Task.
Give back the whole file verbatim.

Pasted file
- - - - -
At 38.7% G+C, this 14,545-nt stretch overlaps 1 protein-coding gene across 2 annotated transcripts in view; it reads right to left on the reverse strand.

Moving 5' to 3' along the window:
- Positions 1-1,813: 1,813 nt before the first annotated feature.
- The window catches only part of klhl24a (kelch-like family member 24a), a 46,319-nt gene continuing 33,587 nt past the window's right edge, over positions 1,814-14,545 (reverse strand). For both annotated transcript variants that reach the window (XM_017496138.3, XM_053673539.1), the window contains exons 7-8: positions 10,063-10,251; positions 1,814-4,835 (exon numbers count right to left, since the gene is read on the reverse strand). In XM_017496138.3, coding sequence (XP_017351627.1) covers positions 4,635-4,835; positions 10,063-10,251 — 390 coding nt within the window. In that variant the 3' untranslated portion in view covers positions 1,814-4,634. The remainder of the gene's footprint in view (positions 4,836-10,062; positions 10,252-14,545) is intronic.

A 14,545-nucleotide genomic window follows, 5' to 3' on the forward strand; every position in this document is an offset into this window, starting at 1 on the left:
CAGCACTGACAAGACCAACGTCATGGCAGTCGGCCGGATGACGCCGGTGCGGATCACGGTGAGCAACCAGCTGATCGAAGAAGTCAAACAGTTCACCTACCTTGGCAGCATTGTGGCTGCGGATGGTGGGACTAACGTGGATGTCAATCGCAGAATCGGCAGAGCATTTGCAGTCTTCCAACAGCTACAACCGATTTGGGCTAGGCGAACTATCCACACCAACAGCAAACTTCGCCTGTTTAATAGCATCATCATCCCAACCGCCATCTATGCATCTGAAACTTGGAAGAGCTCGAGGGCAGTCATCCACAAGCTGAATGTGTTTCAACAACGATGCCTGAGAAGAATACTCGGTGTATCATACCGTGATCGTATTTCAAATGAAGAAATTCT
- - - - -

At 38.7% G+C, this 14,545-nt stretch overlaps 1 protein-coding gene across 2 annotated transcripts in view; it reads right to left on the reverse strand.

Moving 5' to 3' along the window:
- Positions 1-1,813: 1,813 nt before the first annotated feature.
- The window catches only part of klhl24a (kelch-like family member 24a), a 46,319-nt gene continuing 33,587 nt past the window's right edge, over positions 1,814-14,545 (reverse strand). For both annotated transcript variants that reach the window (XM_017496138.3, XM_053673539.1), the window contains exons 7-8: positions 10,063-10,251; positions 1,814-4,835 (exon numbers count right to left, since the gene is read on the reverse strand). In XM_017496138.3, coding sequence (XP_017351627.1) covers positions 4,635-4,835; positions 10,063-10,251 — 390 coding nt within the window. In that variant the 3' untranslated portion in view covers positions 1,814-4,634. The remainder of the gene's footprint in view (positions 4,836-10,062; positions 10,252-14,545) is intronic.

A 14,545-nucleotide genomic window follows, 5' to 3' on the forward strand; every position in this document is an offset into this window, starting at 1 on the left:
CAGCACTGACAAGACCAACGTCATGGCAGTCGGCCGGATGACGCCGGTGCGGATCACGGTGAGCAACCAGCTGATCGAAGAAGTCAAACAGTTCACCTACCTTGGCAGCATTGTGGCTGCGGATGGTGGGACTAACGTGGATGTCAATCGCAGAATCGGCAGAGCATTTGCAGTCTTCCAACAGCTACAACCGATTTGGGCTAGGCGAACTATCCACACCAACAGCAAACTTCGCCTGTTTAATAGCATCATCATCCCAACCGCCATCTATGCATCTGAAACTTGGAAGAGCTCGAGGGCAGTCATCCACAAGCTGAATGTGTTTCAACAACGATGCCTGAGAAGAATACTCGGTGTATCATACCGTGATCGTATTTCAAATGAAGAAATTCT